That’s Eddie Sherman, from the second generation of family ownership at Pacific Plumbing Supply, a regional business headquartered next to the West Marginal/Highland Park Way site that’s one of two potential West Seattle locations on the “final four” list for a public jail. Those two sites were the focus of a three-hour city-organized public forum at South Seattle Community College today. One major revelation from the city officials and consultants who were on hand: The process is slowing a bit now that Seattle is looking at teaming with north- and east-county cities on one semi-regional jail; that means the next round of hearings, on environmental impacts, won’t be till fall (there was originally talk of those hearings happening next month). The concerns expressed by jail opponents, meantime, continue to expand. Hear more of those concerns, and see what happens next, ahead:
The format of this format differed from the widely criticized format used at the last forum about these two sites, one month ago in South Park (WSB coverage here), and the turnout was a little smaller – here’s a quick overview of today’s crowd:
The official city presentation was still followed by discussion in small groups (that’s what was beginning as we shot the video you see above), but each of those groups was offered more time to present their points to the wider group. The city also put a different spokesperson up at the start of the meeting — Doug Carey had spoken both at the South Park meeting and at the first Highland Park Action Committee meeting about the jail sites in May (WSB coverage here); he was at SSCC today, but the background was provided from the podium by city policy adviser Catherine Cornwall, who also spoke to HPAC last Monday. She talked about the new partnership between Seattle and the north- and east-county cities (sound-county cities already have formed a consortium for their own jail needs):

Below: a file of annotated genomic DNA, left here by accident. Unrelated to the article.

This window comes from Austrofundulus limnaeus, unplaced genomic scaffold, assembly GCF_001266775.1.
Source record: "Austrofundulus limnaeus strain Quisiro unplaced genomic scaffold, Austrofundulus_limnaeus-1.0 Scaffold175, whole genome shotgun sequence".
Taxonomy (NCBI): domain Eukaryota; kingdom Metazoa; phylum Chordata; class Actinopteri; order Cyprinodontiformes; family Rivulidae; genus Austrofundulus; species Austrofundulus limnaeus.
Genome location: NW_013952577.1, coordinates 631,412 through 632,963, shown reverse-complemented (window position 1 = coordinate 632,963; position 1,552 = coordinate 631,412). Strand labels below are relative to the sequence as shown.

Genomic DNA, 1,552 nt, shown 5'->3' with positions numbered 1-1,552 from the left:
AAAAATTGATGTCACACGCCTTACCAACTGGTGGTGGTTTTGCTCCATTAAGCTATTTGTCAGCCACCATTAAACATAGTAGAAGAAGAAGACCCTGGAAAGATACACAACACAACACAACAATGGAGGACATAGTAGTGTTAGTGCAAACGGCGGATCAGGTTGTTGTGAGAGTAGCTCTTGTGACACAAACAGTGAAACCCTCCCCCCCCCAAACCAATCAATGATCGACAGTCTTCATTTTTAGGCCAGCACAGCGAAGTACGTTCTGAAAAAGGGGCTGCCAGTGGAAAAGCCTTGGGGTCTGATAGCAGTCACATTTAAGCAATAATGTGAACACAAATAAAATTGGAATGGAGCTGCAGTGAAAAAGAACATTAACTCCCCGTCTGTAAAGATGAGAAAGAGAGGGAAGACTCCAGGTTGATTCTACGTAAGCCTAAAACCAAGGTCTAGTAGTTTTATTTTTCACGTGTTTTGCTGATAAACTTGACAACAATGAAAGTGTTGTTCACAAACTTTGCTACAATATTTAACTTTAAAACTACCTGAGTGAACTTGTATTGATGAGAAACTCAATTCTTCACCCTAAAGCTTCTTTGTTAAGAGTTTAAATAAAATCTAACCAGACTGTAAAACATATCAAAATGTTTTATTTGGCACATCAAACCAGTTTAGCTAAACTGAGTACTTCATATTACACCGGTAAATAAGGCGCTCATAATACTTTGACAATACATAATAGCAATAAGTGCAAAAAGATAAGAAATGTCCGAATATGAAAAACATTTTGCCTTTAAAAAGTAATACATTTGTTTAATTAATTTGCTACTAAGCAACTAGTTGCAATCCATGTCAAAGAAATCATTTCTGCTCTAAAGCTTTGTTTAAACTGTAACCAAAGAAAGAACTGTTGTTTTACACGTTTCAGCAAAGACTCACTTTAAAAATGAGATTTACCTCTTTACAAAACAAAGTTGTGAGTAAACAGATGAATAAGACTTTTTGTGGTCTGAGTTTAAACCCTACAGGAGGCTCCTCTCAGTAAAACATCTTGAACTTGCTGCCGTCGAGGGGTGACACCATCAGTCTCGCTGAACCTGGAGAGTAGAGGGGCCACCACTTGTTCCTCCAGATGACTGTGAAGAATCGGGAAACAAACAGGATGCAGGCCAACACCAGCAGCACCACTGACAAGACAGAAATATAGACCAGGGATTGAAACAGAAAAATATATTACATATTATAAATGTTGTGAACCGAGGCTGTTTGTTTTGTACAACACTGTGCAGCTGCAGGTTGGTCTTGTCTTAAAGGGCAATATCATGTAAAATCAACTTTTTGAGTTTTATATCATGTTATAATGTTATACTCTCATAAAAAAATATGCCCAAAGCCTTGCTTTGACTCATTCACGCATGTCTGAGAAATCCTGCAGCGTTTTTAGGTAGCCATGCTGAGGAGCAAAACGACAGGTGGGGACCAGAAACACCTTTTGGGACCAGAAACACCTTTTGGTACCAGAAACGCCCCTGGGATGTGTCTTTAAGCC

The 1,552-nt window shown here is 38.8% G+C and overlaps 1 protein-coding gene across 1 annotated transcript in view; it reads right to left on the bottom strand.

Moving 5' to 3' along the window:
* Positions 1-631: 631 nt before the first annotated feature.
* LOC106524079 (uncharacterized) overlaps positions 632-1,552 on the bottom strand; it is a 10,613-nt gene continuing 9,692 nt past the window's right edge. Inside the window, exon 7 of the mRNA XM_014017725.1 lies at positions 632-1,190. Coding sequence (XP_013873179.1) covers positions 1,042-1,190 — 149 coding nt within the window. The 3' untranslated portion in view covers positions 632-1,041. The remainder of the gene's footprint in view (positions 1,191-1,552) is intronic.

HPAC chair Dorsol Plants said his group supports a regional solution, and would like to see the site somewhere outside Seattle; if it has to be in the city, they believe the Kent-style low-rise model that led to the choice of the current four finalist sites should be abandoned and replaced with the idea of a new high-rise:
The jail buildings on the HPAC easel, by the way, are in Sacramento, Portland, and Austria, among other places. Another person who spoke used a different visual aid that she admitted she had borrowed from the city – an easel-borne map showing all 35 sites the city started with, before narrowing the list down to four (prior to holding any public forums) – she pointed out the majority of those sites were in the city’s southern half, and protested, “We’re taxpayers (here) too!”
The same theme – fairness – emerged in the concerns expressed by Moeun Kang, who says he’s lived in the Highland Park area for 30 years:
Kang was also among those who rebuked the city for its outreach process; he said he wouldn’t have known about this event if not for flyers that community organizers put up in the neighborhood. Others wondered if the city had worked hard enough to directly reach the ethnic communities in southeast West Seattle and White Center, which seemed underrepresented at today’s meeting; translators were available but critics said that’s not enough. Meantime, several speakers voiced environmental concerns — the potential loss of yet more greenspace, particularly if the West Marginal/Highland Park Way site is chosen — among those speakers, HPAC vice chair Rory Denovan:
The city has one more public forum scheduled, Wednesday night at Seattle Center; then, as previously mentioned, the next public meetings will involve the environmental assessment of whatever sites are still under consideration once the east- and north-side cities contribute to the list, and that’s now not expected to happen before late September. A final site decision isn’t expected until at least mid-2009. You can read compilations of all the comments the city’s received so far, by going here; to send in your own comment, this is the place to start. The Highland Park Action Committee, meantime, invites all concerned residents to its next meeting, 7 pm August 25th at the Highland Park Improvement Club (12th/Holden); as Plants boomed out to the crowd at the end of the meeting, “If your city won’t represent you, your community will.”
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